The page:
Electric propulsion for cars is still small in NZ but is moving rapidly forward. More brands are getting in on the act but the pie is growing quickly enough for all to get a decent slice of it. Hydrogen fuel cell is not an option for the time being. 

Electric Vans

Electric vans that travel within a confined area, doing a daily mileage not too demanding are an ideal fit for electric propulsion. I'm surprised more haven't gone that way but the initial cost of purchase is probably a major factor in that. If a van requires a heavy payload, then fossil fuel vans again are the better bet. So what are some of the benefits of an electric van? 

Rebates. Depending on the country, there are incentives to entice buyers.

Running costs. Fewer moving parts should mean a lower maintenance cost and more reliable. Electric is cheaper than fossil fuel.

Image. Being able to claim a clean fleet of vehicles is a big plus.

Charging. It can be done at the end of the day at the place where the van sits while not in use. 

Workplace environment. For a driver spending all day in a van, it's a more serene place to be so less stressful. 

Ease of use. They have instant torque so nippy in traffic and with no gears, it's simpler to drive as well. Just accelerate or brake.

Future proofing. Depends on where you live but if restrictions are put in place to disadvantage vehicles based on emissions, then that one is already sorted. 

Summary. They are not the ideal solution for all van operators but for those doing work suited to such a van then they are a serious alternative to be considered.

21 October 2021

Israel Sales: 2021 (Jan-Sep)

Registrations for cars and light commercial vehicles were +38% for January to September, down from +54% for the first nine months. The '+/-' column below is comparing market share variance for nine months of 2021 with a full 2020.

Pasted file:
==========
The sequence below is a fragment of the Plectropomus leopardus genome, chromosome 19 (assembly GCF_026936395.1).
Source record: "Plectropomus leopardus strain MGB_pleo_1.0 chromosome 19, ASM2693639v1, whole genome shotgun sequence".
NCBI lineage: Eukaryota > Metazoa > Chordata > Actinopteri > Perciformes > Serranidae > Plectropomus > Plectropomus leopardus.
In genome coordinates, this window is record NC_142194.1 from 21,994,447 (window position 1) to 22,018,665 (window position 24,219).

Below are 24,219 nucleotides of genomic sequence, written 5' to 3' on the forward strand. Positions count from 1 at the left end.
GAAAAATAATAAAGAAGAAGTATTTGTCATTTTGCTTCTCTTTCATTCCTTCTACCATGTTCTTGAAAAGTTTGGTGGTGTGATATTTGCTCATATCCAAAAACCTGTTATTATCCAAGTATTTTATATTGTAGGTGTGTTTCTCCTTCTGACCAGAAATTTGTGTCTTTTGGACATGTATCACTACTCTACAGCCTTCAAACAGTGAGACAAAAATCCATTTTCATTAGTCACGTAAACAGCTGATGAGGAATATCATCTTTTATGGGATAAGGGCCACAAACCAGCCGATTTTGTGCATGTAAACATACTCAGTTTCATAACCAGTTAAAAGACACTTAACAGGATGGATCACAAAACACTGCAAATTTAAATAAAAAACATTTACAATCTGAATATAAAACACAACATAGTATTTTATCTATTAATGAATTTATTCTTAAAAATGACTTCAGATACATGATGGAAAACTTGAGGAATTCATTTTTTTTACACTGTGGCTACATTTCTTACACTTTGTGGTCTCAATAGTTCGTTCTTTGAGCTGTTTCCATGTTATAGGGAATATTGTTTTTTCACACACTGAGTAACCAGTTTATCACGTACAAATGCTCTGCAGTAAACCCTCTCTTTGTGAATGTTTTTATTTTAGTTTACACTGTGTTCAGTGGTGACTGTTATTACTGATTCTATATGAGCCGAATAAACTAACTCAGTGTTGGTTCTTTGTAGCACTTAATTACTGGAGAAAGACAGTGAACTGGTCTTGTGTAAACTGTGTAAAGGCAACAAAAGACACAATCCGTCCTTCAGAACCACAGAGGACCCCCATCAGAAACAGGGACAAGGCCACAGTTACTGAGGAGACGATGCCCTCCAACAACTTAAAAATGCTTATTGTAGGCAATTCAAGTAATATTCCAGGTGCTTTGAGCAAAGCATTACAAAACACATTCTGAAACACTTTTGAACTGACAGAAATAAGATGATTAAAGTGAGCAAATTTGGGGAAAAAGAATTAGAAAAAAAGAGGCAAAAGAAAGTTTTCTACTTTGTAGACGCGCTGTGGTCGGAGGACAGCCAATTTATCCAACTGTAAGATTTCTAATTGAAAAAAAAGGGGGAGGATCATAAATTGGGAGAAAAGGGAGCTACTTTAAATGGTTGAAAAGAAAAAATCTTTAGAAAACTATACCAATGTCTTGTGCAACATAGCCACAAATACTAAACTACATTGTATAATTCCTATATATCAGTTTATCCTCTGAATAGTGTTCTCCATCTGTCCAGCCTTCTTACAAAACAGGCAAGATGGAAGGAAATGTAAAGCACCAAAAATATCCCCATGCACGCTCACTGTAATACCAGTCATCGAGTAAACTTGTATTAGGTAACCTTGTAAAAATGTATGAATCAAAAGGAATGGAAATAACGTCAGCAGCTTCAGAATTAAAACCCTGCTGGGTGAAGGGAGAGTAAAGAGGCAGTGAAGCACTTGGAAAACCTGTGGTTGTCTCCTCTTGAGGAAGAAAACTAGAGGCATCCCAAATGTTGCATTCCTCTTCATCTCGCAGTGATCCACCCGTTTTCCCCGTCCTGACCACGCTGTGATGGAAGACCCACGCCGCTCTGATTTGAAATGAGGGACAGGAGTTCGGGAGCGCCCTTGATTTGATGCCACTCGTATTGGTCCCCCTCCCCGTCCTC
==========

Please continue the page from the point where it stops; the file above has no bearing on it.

It looks like the year is heading for a record, an unusual achievement in 2021. So who gained and lost share? At the top, there was little change. Mitsubishi, Suzuki, Renault, Citroën and VW all have retreated in share if not in sales. Cupra became a stand-alone brand from SEAT, the latter holding up well considering having Cupra taken away.

Electric brands are making an impact with Tesla officially arriving, Aiways and Seres from China joining the electric push.   

Data source: Israel Vehicle Importers Association.

Liechtenstein Sales : 2021 (Jan-Sep)

Registrations for September were +0% and +13% YTD. That isn't enough to reach recent annual numbers but it is at least an improvement. The '+/-' column below is comparing market share variance for nine months of 2021 with a full 2020. So which brands were able to improve their share? it's all there for you below. You're welcome. 

Data source: Liechtensteinische Landesverwaltung

20 October 2021

Romania Sales : 2021 (Jan-Sep)

Registrations for September were -18% and YTD +4%. The '+/-' column below is comparing market share variance for nine months of 2021 with a full 2020. 

Dacia is the local brand but it has dropped 10% of the total market off its sales! I assume it has realigned its pricing. In fact, the four brands associated with the Renault-Nissan alliance have all fallen substantially. Is this the post-Ghosn effect? He was noted for pushing volume as a strategy. Ford, Toyota and Suzuki have pushed up the rankings as have premium marques generally. 

Data source: APIA.

Tunisia Sales : 2021 (Jan-Sep)

Registrations of light vehicles for September were -3% and +32% YTD so much improved from 2020.  The '+/-' column below is comparing market share variance for nine months of 2021 with a full 2020. 

It seems the big brands just got bigger. Hyundai has jumped from 8th to 1st in two years, displacing Kia in the process. Things are moving around here. Isuzu has fallen to 10th and Citroën has gone from 6th to 49th. The issue with the latter is to do with the brand ending its relationship with the importer.